Excerpt: "One of the interesting ironies about hypnosis is that old fantasy that it takes away control," says Dr. David Spiegel, professor and associate chair of psychiatry at Stanford University School of Medicine and a leading expert on the practice. "It's actually a way of enhancing people's control, of teaching them how to control aspects of their body's function and sensation that they thought they couldn't."
The Wall Street Journal - 2003
Excerpt: "Carol Ginandes, a Harvard psychologist at McLean Hospital in Boston, is trying to prove that "through hypnosis, the mind can have a potent effect not only on mental well-being but also on the acceleration of bodily healing itself." She has co-written a study showing ankle fractures among patients receiving a hypnotic protocol healed weeks faster than usual and another study showing wound-healing benefits for hypnotized breast-cancer surgery patients. Though these studies were preliminary, Dr. Ginandes believes that hypnosis enabled her subjects to stimulate the body's own healing mechanism to work more efficiently.”
MSNBC.com Health – 2008
Excerpt: "Hypnosis has a long and checkered history. But there's a growing body of quality research showing that it can help with everything from behavioral problems and bad habits to anxiety and irritable bowel syndrome."
European Journal of Clinical Hypnosis
Gerard V. Sunnen, M.D.
Introduction: “Medical hypnosis is a science increasingly recognized for its therapeutic applications. Applied to the comprehensive treatment of cancer, medical hypnosis offers unique possibilities due to its capacity for enhancing mind to body communication. This article describes how hypnosis is clinically utilized to address the spectrum of cancer's physical and psychological dimensions.”
European Journal of Clinical Hypnosis - 2006
Gerald A. Harris, MNRHP, DHP(NC), MCA(HYP), UKCP
Abstract: “The purpose of this article is to view the evidence to support a connection between early childhood trauma and subsequent cancer. This trauma has a critical period and must occur within the first 7 to 8 years of life and its long latency period will await the necessary trigger, in later life, which will activate the cancer. The important part played by repressed emotions will be explored, in this early age group, which would appear to be the significant missing link connecting early trauma to later emotional and physical diseases, including cancer. However, this trauma does not have to proceed to its inevitable conclusion, but, with the right intervention, this process can be successfully treated and the "time bomb" awaiting the activating trigger can be successfully defused.”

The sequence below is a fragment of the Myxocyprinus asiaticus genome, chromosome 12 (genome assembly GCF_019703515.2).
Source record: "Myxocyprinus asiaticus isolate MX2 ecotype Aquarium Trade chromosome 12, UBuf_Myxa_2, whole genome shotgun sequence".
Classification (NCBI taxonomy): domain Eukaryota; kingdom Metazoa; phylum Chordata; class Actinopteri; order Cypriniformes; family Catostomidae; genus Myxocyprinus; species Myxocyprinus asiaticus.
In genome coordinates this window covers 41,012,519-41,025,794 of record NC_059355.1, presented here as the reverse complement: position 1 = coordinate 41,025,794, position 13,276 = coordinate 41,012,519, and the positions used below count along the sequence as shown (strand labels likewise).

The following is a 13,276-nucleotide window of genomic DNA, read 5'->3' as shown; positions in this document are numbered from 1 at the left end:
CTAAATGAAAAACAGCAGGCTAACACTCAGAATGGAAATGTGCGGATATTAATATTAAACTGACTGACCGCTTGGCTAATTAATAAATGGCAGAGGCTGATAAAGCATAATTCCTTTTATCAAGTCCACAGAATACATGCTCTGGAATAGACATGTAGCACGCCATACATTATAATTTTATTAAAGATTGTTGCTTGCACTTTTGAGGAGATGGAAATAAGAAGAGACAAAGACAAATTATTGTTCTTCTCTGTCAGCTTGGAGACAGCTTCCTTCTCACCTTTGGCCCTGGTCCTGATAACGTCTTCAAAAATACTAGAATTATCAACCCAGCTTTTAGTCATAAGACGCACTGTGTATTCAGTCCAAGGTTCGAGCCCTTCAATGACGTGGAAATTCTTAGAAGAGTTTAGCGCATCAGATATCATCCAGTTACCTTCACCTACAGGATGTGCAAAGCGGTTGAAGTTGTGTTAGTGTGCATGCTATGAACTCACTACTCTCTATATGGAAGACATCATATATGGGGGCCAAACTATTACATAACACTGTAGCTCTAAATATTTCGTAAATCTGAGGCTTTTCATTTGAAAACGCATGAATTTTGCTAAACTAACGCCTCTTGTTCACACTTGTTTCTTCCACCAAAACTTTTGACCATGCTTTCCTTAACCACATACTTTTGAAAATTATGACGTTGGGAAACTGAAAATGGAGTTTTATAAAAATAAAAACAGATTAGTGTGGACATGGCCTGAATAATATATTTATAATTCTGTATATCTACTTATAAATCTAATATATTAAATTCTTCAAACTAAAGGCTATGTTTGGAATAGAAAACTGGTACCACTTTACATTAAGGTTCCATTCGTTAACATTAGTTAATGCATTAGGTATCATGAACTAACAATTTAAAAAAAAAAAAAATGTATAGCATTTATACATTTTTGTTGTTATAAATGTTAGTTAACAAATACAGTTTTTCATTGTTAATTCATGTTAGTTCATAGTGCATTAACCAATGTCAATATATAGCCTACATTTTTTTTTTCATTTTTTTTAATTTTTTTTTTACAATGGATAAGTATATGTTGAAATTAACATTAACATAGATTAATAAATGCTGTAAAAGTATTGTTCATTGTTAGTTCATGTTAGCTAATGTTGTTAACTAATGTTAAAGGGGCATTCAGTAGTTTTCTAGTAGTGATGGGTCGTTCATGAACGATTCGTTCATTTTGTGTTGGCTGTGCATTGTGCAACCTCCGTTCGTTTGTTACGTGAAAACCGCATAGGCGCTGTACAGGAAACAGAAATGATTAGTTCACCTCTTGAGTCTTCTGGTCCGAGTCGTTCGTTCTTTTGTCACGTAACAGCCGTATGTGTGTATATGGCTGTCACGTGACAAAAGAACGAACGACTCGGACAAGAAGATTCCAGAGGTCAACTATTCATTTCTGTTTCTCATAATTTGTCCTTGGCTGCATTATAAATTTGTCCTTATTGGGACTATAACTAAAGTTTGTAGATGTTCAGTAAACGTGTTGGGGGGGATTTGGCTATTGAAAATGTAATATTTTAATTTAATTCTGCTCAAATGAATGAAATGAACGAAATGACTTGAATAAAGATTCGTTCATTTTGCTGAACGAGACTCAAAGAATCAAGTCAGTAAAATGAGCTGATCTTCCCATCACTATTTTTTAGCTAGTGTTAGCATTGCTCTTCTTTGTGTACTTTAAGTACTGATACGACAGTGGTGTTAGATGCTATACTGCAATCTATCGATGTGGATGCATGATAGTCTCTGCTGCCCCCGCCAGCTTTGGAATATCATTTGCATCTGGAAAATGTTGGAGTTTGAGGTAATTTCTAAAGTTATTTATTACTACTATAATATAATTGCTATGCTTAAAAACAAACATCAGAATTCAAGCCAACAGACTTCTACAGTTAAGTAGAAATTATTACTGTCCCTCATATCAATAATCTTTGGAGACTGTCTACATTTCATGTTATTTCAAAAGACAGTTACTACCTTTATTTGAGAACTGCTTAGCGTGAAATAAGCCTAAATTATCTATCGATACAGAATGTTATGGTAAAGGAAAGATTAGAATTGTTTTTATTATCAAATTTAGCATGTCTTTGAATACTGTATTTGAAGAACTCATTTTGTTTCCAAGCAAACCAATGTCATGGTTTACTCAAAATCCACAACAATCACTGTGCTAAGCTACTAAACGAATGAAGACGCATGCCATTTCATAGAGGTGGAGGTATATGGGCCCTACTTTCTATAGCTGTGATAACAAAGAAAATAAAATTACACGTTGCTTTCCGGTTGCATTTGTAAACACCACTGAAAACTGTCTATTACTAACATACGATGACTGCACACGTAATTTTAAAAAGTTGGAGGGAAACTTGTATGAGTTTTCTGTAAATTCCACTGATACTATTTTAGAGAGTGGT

Harvard Gazette Archives - 2003
Excerpt: “...Ginandes (of Harvard Medical School) and Daniel Rosenthal, professor of radiology at the Harvard Medical School, published a report on their study of hypnosis to speed up the mending of broken bones. The result stood out like a sore ankle. Those who were hypnotized healed faster than those who were not. Six weeks after the fracture, those in the hypnosis group showed the equivalent of eight and a half weeks of healing.”
ImmuneSupport.com – 2007
Excerpt: “A wide range of psychological treatments has been tested, but cognitive-behavioral therapy and hypnosis are currently the two types best supported by research as effective in a large proportion of patients.”
Ode Magazine - December, 2008 issue
Excerpt: “Increasingly, dentists, physicians and surgeons are using hypnosis to replace, or at least reduce, the use of painkillers as well as general and local anesthetics. Hypnosis may not be the method of choice for major operations, but for a growing number of procedures ranging from kidney stone fragmentation to minor surgery to childbirth it has proved an effective alternative to conventional sedatives and analgesics. Hypnosis is real, says psychiatrist David Spiegel, a professor in the Department of Psychiatry and Behavioral Sciences at the Stanford University School of Medicine. It's no less palpable an analgesic than medication.”
Listen to Dr. Jeffrey Schaler speak about psychiatry and the diagnosis of mental illness.
Listen to the renown Dr. Thomas Szasz lecture about psychiatry and the diagnosis of mental illness.
Brain scientist Jill Bolte Taylor had the research opportunity of a lifetime when she witnessed her own massive stroke. As those first moments unfolded and her stroke damage progressed, she received a first-hand account of the amazing yet separate workings of the left verses the right hemisphere of her own brain. An incredible revelation of the beauty of our creative side. Something that is available to us all.
Rebalancing Your Mind into Health allows You to Break Free